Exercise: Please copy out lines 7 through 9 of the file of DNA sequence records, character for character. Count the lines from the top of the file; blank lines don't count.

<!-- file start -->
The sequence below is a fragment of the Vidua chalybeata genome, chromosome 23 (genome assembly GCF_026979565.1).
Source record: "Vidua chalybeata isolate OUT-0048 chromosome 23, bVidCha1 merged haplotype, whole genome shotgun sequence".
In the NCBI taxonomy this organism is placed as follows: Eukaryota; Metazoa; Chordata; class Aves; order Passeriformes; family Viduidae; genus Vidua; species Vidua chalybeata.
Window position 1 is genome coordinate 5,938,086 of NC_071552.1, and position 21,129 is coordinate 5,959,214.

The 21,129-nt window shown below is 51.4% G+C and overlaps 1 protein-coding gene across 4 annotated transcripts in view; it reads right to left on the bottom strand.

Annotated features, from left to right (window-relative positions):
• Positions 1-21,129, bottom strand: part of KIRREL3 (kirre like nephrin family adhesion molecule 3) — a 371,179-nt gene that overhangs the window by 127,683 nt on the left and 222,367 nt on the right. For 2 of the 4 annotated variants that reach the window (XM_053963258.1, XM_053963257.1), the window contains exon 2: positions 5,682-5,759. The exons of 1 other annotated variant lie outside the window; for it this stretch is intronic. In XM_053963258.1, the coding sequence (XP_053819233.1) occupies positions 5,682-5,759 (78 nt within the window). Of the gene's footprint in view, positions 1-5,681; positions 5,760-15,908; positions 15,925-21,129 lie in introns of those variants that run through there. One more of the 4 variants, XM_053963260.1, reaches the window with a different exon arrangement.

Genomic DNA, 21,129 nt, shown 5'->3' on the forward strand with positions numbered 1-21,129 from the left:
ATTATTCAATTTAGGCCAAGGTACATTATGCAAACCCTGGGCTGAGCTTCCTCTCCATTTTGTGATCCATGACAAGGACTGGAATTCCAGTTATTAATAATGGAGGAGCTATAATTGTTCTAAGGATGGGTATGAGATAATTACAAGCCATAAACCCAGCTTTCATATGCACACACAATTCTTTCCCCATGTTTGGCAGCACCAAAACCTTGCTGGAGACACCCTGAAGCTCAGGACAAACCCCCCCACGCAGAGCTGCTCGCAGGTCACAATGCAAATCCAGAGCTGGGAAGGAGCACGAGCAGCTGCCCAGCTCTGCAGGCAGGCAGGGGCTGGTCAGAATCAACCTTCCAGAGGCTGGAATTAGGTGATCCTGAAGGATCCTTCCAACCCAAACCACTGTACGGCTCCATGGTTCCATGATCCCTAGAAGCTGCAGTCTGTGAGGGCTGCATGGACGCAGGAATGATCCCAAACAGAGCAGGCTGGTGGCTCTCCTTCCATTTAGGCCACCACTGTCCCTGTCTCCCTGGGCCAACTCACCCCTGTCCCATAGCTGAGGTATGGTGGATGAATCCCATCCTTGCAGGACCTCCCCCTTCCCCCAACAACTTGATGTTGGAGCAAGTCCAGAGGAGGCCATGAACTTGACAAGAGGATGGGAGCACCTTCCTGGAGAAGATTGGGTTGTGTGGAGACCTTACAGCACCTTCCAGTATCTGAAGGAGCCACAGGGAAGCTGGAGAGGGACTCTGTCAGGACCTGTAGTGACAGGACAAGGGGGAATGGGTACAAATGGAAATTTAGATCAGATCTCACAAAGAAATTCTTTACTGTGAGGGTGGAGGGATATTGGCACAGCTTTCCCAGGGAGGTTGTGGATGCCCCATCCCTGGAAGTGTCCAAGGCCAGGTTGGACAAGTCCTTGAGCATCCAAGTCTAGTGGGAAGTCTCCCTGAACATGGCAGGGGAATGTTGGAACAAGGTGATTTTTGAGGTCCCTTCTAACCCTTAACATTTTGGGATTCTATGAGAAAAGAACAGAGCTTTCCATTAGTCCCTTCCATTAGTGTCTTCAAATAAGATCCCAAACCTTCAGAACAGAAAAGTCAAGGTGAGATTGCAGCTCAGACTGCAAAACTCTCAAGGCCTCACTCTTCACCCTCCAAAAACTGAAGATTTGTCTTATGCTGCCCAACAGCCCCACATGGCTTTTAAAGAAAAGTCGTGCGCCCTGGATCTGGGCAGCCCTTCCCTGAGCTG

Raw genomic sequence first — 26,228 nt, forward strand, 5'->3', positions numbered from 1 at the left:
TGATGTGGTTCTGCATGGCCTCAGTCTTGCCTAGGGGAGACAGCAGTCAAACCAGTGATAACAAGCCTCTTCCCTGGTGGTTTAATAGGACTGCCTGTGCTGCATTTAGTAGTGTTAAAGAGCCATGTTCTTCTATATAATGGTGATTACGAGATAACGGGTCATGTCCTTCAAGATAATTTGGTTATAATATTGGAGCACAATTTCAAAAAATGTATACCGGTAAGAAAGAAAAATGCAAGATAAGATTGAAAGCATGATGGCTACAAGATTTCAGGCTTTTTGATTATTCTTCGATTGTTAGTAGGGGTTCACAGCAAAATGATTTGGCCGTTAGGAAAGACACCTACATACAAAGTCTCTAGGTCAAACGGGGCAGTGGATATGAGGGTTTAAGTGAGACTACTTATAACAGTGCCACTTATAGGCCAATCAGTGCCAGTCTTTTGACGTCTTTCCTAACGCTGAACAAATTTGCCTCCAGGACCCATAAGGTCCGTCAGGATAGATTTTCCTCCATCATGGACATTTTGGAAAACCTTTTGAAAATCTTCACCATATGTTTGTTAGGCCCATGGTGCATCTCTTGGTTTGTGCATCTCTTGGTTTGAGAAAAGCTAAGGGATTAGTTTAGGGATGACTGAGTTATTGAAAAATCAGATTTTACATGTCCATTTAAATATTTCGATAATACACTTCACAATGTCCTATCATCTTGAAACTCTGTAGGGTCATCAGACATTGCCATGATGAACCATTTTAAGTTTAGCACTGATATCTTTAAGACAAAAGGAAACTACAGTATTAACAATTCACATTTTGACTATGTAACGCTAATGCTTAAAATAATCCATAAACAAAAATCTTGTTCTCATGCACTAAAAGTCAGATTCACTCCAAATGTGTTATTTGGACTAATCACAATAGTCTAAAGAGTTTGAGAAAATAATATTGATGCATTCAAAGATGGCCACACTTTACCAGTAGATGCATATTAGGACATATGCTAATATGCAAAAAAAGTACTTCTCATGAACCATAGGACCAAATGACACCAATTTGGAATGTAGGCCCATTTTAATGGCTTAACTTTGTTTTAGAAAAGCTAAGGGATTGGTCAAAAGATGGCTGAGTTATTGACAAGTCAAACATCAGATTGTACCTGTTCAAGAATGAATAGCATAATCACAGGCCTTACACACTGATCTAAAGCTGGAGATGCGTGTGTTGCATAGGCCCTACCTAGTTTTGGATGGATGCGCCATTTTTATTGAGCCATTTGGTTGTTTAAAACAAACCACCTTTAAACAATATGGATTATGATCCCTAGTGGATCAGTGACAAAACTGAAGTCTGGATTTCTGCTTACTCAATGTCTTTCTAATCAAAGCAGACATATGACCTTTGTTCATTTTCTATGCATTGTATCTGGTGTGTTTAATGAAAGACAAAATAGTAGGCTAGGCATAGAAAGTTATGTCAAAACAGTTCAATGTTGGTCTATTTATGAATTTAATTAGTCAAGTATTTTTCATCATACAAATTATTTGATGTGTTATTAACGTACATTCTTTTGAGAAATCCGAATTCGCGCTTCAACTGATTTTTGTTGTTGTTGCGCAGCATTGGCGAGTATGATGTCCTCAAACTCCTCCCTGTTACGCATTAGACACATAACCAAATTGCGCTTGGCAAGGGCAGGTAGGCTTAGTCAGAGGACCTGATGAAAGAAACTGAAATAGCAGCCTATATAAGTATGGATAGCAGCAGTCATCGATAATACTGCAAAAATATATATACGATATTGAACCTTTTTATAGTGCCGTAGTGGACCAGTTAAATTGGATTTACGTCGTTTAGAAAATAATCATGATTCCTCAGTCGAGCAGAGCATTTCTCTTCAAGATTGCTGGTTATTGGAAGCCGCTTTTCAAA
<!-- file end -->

• Positions 1-21,129, bottom strand: part of KIRREL3 (kirre like nephrin family adhesion molecule 3) — a 371,179-nt gene that overhangs the window by 127,683 nt on the left and 222,367 nt on the right. For 2 of the 4 annotated variants that reach the window (XM_053963258.1, XM_053963257.1), the window contains exon 2: positions 5,682-5,759. The exons of 1 other annotated variant lie outside the window; for it this stretch is intronic. In XM_053963258.1, the coding sequence (XP_053819233.1) occupies positions 5,682-5,759 (78 nt within the window). Of the gene's footprint in view, positions 1-5,681; positions 5,760-15,908; positions 15,925-21,129 lie in introns of those variants that run through there. One more of the 4 variants, XM_053963260.1, reaches the window with a different exon arrangement.

Genomic DNA, 21,129 nt, shown 5'->3' on the forward strand with positions numbered 1-21,129 from the left:
ATTATTCAATTTAGGCCAAGGTACATTATGCAAACCCTGGGCTGAGCTTCCTCTCCATTTTGTGATCCATGACAAGGACTGGAATTCCAGTTATTAATAATGGAGGAGCTATAATTGTTCTAAGGATGGGTATGAGATAATTACAAGCCATAAACCCAGCTTTCATATGCACACACAATTCTTTCCCCATGTTTGGCAGCACCAAAACCTTGCTGGAGACACCCTGAAGCTCAGGACAAACCCCCCCACGCAGAGCTGCTCGCAGGTCACAATGCAAATCCAGAGCTGGGAAGGAGCACGAGCAGCTGCCCAGCTCTGCAGGCAGGCAGGGGCTGGTCAGAATCAACCTTCCAGAGGCTGGAATTAGGTGATCCTGAAGGATCCTTCCAACCCAAACCACTGTACGGCTCCATGGTTCCATGATCCCTAGAAGCTGCAGTCTGTGAGGGCTGCATGGACGCAGGAATGATCCCAAACAGAGCAGGCTGGTGGCTCTCCTTCCATTTAGGCCACCACTGTCCCTGTCTCCCTGGGCCAACTCACCCCTGTCCCATAGCTGAGGTATGGTGGATGAATCCCATCCTTGCAGGACCTCCCCCTTCCCCCAACAACTTGATGTTGGAGCAAGTCCAGAGGAGGCCATGAACTTGACAAGAGGATGGGAGCACCTTCCTGGAGAAGATTGGGTTGTGTGGAGACCTTACAGCACCTTCCAGTATCTGAAGGAGCCACAGGGAAGCTGGAGAGGGACTCTGTCAGGACCTGTAGTGACAGGACAAGGGGGAATGGGTACAAATGGAAATTTAGATCAGATCTCACAAAGAAATTCTTTACTGTGAGGGTGGAGGGATATTGGCACAGCTTTCCCAGGGAGGTTGTGGATGCCCCATCCCTGGAAGTGTCCAAGGCCAGGTTGGACAAGTCCTTGAGCATCCAAGTCTAGTGGGAAGTCTCCCTGAACATGGCAGGGGAATGTTGGAACAAGGTGATTTTTGAGGTCCCTTCTAACCCTTAACATTTTGGGATTCTATGAGAAAAGAACAGAGCTTTCCATTAGTCCCTTCCATTAGTGTCTTCAAATAAGATCCCAAACCTTCAGAACAGAAAAGTCAAGGTGAGATTGCAGCTCAGACTGCAAAACTCTCAAGGCCTCACTCTTCACCCTCCAAAAACTGAAGATTTGTCTTATGCTGCCCAACAGCCCCACATGGCTTTTAAAGAAAAGTCGTGCGCCCTGGATCTGGGCAGCCCTTCCCTGAGCTG